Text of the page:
Fished my first tournament abroad last weekend and headed over to Dauphin Island to compete in MBKFA’s Bagwell tournament. The Bagwell isn’t all that different from BCKFC’s Paddlepalooza or Fall N Tide, except that instead of a traditional slam category, they have a super aggregate category in which you can turn in one slot red(16-26″ in Alabama) and any combination of four trout or flounder for a five fish stringer. It places more emphasis on trout, which in Alabama is not a bad thing, as it is an inshore area that has been known to produce big trout, and more consistently than southeastern Louisiana.
In preparation I spent some time scouting Google Earth, but really relied on a fellow Jackson teammate from the area, Justin Seiffert, to impart whatever local knowledge he could to a Bama rookie like myself. The plan was to maximize my time on the water (always my strategy with any “go anywhere” tournament) and fish the west of Mobile Bay, hoping to catch my redfish, trout, and flounder all out of one launch spot.
I launched in the dark early Saturday and was greeted with a nice sunrise as I made my way across a bay.
As I got to my destination I started out by throwing topwater while the sun continued to rise. I missed a decent trout early on, but managed to connect on the next one, and at 16.5″ it was a fair start to the day. I continued to throw the topwater, but the action was very inconsistent, I switched it up with a swimbait and caught a 14.5″ trout targeting a small area of slick water. I alternated between the topwater and the swimbait and missed one really nice fish on top that was truly a heartbreak, it was a brief fight but in that short time I could tell it was a good fish. A few good, slow head shakes later and my line went limp. It was a bummer to miss those few fish as I could have had my four trout that I needed, but I only had two.
I fished my way down the shore and finally made it into a small cut that headed into the marsh interior. One cast into the cut and I was connected with my first redfish. He was a keeper at 20″, I knew I’d need an upgrade, but Alabama lets you keep three slot reds, so he went in the fish bag.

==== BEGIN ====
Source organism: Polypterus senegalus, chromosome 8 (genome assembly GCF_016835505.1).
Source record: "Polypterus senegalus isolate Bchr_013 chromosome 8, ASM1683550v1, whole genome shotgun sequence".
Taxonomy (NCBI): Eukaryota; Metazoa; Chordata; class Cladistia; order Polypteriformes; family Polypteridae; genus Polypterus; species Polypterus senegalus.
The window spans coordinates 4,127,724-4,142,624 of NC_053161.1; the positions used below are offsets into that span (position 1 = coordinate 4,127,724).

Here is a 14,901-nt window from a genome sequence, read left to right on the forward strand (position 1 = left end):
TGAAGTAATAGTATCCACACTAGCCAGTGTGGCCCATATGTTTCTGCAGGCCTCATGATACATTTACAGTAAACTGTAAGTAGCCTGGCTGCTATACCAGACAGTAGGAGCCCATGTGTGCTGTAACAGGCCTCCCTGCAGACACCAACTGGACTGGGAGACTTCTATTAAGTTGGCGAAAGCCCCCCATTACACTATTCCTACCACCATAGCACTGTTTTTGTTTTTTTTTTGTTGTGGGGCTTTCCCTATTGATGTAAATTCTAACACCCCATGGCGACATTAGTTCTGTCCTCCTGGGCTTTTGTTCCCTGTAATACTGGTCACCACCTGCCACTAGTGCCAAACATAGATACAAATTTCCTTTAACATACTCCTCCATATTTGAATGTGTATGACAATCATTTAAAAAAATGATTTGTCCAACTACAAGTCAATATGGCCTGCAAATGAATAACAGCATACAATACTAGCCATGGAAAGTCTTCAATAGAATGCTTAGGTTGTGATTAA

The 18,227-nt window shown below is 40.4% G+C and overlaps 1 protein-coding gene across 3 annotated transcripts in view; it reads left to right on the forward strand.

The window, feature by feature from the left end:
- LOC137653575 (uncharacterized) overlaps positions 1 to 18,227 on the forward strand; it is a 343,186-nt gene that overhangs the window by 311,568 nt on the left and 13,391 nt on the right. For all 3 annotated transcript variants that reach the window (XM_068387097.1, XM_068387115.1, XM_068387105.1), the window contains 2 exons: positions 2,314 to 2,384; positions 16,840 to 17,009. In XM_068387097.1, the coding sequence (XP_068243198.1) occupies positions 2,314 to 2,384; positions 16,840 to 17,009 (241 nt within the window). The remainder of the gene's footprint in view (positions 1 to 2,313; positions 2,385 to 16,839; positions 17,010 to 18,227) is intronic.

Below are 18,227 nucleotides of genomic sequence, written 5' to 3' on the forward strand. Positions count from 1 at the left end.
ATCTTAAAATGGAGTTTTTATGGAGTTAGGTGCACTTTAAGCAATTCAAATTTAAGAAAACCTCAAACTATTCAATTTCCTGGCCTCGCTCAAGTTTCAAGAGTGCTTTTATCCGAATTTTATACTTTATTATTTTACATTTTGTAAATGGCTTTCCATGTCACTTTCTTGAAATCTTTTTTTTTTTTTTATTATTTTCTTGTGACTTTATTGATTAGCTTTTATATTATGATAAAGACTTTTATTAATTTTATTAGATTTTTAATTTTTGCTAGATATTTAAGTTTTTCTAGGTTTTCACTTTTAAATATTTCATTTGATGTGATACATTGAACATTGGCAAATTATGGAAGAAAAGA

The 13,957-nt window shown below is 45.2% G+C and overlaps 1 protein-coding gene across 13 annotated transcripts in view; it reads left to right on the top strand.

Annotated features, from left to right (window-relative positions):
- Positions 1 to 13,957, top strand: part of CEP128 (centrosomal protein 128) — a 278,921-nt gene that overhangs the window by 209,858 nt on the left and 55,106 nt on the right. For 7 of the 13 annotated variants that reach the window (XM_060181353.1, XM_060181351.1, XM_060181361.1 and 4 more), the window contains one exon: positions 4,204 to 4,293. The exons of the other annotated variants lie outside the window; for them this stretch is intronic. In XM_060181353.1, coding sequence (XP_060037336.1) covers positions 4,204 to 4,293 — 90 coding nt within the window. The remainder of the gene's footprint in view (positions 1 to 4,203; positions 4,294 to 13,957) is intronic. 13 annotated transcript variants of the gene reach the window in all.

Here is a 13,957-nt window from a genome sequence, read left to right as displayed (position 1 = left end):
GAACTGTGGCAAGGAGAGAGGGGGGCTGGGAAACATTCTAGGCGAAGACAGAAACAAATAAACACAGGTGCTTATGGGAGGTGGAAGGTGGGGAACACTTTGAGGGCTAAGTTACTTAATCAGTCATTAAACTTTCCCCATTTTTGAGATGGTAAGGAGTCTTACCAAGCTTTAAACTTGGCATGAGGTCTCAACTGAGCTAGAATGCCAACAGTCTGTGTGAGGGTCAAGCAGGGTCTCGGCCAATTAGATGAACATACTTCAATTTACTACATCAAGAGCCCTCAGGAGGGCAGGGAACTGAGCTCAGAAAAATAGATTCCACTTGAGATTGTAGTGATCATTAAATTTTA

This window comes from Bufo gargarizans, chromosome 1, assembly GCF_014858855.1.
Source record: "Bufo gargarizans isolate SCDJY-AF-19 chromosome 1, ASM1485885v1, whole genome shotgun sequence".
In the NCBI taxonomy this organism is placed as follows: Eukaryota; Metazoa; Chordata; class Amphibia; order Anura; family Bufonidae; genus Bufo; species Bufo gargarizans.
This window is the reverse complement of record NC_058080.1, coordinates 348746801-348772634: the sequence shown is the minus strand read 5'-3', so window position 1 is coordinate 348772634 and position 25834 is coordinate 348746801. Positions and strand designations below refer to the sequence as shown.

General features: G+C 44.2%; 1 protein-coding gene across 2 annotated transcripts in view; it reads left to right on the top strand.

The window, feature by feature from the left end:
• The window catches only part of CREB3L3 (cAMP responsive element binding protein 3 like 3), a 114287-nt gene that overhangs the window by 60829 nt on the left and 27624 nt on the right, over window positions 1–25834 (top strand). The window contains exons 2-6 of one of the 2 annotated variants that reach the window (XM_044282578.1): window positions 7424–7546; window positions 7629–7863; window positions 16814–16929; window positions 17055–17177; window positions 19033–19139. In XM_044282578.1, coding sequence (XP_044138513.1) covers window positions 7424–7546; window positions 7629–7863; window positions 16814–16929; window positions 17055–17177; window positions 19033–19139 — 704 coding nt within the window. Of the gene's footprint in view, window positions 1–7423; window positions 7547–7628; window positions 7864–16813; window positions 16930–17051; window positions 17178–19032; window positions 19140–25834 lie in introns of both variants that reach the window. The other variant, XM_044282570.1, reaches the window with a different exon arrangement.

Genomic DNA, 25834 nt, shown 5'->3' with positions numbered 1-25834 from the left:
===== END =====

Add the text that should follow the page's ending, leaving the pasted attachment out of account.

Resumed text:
Unfortunately after that fish everything went quiet for me. The action slowed down big time, despite how nice the water looked. I finally hooked up with another fish as I saw a nice red heading my way, cruising down a shoreline. I made a good cast with the swimbait and he pounced on it. Immediately I knew it was too big to keep, but he made for a fun fight anyway.
He ended up topping the 30″ mark and after a few pics I lowered him into the water and sent him on his way.
That would be my last fish on the day, but I continued to cover some really pretty water. From healthy interior marsh to grass covered flats with good water clarity, the spot I chose to fish seemed like a good one, I just didn’t produce the results. I think it is fair to say that the redfishing comes a bit easier in Louisiana.
I headed back to the launch and got packed up. I was pretty hungry at this point and was really looking forward to the crawfish boil that the MBKFA guys were planning on doing at the weigh-in. Although I knew my fish wouldn’t sniff the leaderboard it was nice to know there would food and drink waiting for me when I got there.
The MBKFA crew put on a first class event and although I didn’t take home any hardware I had a great time on the water and at the weigh-in. It was good to see Justin rewarded for his efforts with a third place flounder. I wasn’t the only Louisiana angler along for the ride. Tyler Drude took home first place redfish and his buddy placed in the redfish category as well. Brendan Bayard took home first place trout with 5+ lb stud caught on the East side. That’s where all the better trout came from as the overall winner, Nick Creamer, had five solid trout pulled from that way too.
Big thanks to Justin on the solid advice and to MBKFA for hosting the tournament, really enjoyed fishing and hanging with you guys. There is some really pretty water south of Mobile that I’d like to explore a little further. I’ll have to make a conscience effort to start bringing the kayak on our Alabama beach trips, now that I have some clue as to where to go.